Birmingham remains close to the bottom of a local authority performance league table after Audit Commission inspectors found the City Council was performing only at "minimum requirements".
Britain's biggest local authority retained its two-star ranking in the commission's latest annual Comprehensive Performance Assessment, but was marked down on prospects for future improvement.
In the 2005 CPA, Birmingham was judged to be improving well. The 2006 CPA, published today, says that the council is improving only adequately – the second to bottom ranking in the direction of travel category.
An overwhelming majority of English local authorities – 79 per cent – were awarded three or four stars, denoting strong performance.
Birmingham is one of 21 per cent of councils anchored firmly in the one and two star zone, denoting inadequate or minimum performance.
In the West Midlands, Coventry, Dudley, Solihull, Wolverhampton and Walsall have three stars.
Rival cities Manchester, Leeds and Newcastle have three stars, while Sheffield has four.
The CPA report on Birmingham paid tribute to progress in some key areas, including services for children and housing, but concluded that improvement was not consistent and there was no clarity about how longer term aims would be delivered.
Council leader Mike Whitby, who heads the city's Conservative-Liberal Democrat coalition, insisted that Birmingham was "on the cusp" of progressing to three-star status, which would denote performing consistently above minimum requirements.
Coun Whitby (Con Harborne) said he was cautiously optimistic that the third star would be gained next year, although he conceded that much would depend on improving adult social services.
Under Audit Commission rules, no council can progress to three stars if its social services department retains a two star ranking. Birmingham social services remains on two stars largely because the council has only just begun a programme to replace unsuitable old people's homes with
modern sheltered care, Coun Whitby said.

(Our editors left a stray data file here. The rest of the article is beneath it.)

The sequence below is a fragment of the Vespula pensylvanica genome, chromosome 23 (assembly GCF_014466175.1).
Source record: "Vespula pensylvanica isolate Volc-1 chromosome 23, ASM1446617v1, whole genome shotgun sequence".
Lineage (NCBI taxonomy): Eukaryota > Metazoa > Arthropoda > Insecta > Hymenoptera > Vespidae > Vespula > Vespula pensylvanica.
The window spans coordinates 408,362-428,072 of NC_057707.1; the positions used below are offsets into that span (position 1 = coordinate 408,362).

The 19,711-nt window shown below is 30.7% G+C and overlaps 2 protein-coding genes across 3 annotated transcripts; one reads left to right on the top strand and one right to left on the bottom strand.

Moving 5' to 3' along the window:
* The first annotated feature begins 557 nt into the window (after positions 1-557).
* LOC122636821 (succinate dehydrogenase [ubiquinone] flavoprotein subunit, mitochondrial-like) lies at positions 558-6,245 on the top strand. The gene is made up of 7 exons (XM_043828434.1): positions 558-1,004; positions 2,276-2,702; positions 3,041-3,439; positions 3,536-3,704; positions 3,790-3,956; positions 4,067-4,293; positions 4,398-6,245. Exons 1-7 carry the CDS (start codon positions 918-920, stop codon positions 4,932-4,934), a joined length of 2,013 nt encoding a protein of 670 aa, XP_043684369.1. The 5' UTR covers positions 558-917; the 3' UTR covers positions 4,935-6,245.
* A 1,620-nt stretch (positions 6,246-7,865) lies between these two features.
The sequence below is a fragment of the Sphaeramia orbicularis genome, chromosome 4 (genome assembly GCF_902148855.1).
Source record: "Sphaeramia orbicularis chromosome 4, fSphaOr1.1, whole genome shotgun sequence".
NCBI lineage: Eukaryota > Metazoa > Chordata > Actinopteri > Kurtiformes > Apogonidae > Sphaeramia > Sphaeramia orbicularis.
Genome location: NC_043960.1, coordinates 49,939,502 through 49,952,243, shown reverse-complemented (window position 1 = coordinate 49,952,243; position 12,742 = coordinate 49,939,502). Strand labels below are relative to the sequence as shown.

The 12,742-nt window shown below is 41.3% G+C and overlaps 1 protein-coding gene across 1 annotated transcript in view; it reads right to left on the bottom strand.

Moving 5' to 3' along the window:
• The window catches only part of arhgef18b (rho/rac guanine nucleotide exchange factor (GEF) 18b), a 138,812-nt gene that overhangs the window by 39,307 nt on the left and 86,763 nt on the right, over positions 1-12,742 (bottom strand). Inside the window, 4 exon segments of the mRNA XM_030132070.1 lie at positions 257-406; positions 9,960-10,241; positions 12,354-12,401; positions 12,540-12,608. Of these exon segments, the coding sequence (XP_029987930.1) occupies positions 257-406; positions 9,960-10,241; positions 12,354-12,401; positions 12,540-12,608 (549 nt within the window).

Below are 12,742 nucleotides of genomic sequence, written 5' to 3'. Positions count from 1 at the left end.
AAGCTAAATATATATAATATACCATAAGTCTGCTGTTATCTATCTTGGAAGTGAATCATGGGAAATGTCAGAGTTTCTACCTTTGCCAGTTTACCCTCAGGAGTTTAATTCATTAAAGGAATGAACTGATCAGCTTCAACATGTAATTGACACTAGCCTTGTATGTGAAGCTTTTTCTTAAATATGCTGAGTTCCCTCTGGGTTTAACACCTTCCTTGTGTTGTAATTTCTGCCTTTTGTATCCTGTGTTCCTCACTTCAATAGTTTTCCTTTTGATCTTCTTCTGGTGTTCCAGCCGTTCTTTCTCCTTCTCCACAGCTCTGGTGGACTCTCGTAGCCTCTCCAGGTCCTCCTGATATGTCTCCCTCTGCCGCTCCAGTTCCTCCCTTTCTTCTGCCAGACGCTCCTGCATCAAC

The council leader said the commission's findings had to be seen in the context of Birmingham's poor performance up until 2005, when social services and housing were so poor that the city had no stars at all.
Coun Whitby added: "We are still addressing deep-seated challenges, which is why we have put #133 million into social care. The Audit Commission is confident that we can improve.
"We were a weak and under-performing authority for three consecutive years. We have moved to not only minimum standards but we are improving quickly.
"We have the desire and determination to deliver excellent services. We have the funding, the policies, a motivated workforce and we are determined to drive it forward."
Labour group deputy leader Ian ward said the CPA report exposed the council's "dead end leadership". Coun Ward (Lab Shard End) added: "When the Conservative-Liberal Democrat coalition was formed in 2004, it was able to ride on the wave of improvements Labour had
put in place. That got them stars in social services and housing.
"The CPA demonstrates that the coalition is not taking this city forward. In fact, we are beginning to go backwards. It will take some visionary leadership to get Birmingham out of this predicament, but it is not going to come from the council's present leadership."
Council chief executive Stephen Hughes warned against underestimating the resistance of the Audit Commission to promoting previously failing local authorities. Inspectors had to be convinced that improvement in services could be maintained before awarding an extra star.
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